In the 1950s, megacorporations launched “the marketing revolution” by making conscious, scientific management of prospective customers’ off-the-job experiences the king of the managerial arts.
The political marketing revolution — the use of targeting, focus groups, and careful image-creation to sell what otherwise would not sell — has lagged only a few years behind its directly commercial parent discipline. At least since Bill Clinton, its role in the farces we call federal elections has been complete. Honest, spontaneous, open debate no longer exists in any degree in the selection of American presidents. Now, it’s all rehearsed restatements of “tested” product-differentiation tactics. The amount of honesty involved in the process is roughly the same as it is in the marketing of Enzyte, the once-daily tablet for natural male enhancement.
This is not really news, of course. But here’s something that is: the “major” (read: “safe”) image-bots competing for the nominations of our two quasi-rivalrous Business State “parties” have (along with the sad freakshow attending Ron Paul, the Texas “libertarian” who proposes state-fascist immigration policies) now produced the first million-dollar-day in U.S. political advertising history. Evan Tracey of Advertising Age magazine reports:
On Dec. 10, the 2008 presidential campaign hit a significant milestone: the first $1 million dollar day in TV spending. What makes this day so extraordinary is the majority of this spending is not from groups, but from the candidates. The spending is largely aimed at voters in just two states and the ads are, for the most part, positive. Further, this amount takes into account only broadcast TV.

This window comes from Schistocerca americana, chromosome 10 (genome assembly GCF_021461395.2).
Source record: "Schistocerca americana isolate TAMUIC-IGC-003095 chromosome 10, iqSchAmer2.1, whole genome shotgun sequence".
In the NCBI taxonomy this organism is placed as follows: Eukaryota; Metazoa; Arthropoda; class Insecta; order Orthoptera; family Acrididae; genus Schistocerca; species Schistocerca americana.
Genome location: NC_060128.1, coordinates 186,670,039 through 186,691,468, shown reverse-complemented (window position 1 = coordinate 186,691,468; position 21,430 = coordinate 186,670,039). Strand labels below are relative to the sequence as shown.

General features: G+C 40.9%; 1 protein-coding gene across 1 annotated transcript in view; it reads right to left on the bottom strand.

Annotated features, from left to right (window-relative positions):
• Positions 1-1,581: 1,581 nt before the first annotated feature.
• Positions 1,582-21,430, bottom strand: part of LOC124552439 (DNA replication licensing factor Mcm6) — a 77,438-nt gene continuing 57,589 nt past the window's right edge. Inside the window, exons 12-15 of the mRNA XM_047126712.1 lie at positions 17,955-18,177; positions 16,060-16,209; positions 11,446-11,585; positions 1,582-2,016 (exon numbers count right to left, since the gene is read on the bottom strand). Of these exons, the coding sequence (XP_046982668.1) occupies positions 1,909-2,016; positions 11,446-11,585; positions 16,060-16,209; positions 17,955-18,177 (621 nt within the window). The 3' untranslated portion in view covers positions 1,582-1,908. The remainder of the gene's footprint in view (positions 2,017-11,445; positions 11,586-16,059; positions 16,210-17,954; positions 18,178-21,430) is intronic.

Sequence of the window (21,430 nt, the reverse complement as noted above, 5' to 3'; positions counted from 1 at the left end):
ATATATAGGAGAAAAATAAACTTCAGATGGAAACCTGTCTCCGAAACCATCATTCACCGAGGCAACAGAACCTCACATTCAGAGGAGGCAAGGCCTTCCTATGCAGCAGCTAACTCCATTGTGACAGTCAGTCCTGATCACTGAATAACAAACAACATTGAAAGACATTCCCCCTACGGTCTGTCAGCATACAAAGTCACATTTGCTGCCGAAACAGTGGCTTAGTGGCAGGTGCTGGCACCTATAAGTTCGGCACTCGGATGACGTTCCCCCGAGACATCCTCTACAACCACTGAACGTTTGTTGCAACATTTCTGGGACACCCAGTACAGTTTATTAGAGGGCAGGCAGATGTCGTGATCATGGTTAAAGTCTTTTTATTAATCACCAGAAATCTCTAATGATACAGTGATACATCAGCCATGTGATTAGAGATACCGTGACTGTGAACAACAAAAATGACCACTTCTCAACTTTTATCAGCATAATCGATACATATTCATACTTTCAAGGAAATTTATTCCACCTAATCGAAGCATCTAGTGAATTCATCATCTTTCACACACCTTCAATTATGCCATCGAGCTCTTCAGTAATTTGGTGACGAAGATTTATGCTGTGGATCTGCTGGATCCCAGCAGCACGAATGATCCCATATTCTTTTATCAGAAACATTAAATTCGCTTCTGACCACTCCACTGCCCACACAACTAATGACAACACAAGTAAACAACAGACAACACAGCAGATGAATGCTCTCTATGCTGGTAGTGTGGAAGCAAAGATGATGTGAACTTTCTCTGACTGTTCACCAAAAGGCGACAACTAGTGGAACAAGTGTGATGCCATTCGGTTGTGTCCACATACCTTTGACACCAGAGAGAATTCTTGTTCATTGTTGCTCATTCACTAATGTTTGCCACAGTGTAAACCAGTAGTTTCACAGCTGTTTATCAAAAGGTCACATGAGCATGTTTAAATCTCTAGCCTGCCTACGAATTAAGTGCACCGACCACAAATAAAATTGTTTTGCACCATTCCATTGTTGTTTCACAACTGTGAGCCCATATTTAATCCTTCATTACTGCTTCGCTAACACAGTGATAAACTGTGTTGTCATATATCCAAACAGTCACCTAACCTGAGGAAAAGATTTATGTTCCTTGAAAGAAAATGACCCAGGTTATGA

So mark down Dec. 10 on the calendar; it will be something to win future bar-stool bets. It was the first day with $1 million-plus in TV political spending, but it won’t be the last. Submit your prediction now for the first $2 million dollar day. I have Jan. 2 in the pool.
All this 11 months before an “election” in which, despite long-standing public frustrations, virtually nothing is at stake — not war, not single-payer health insurance, not economic redistribution, not seriously increased educational spending, not substantial political reform of any kind.
The word keeps recurring around here: decrepitude.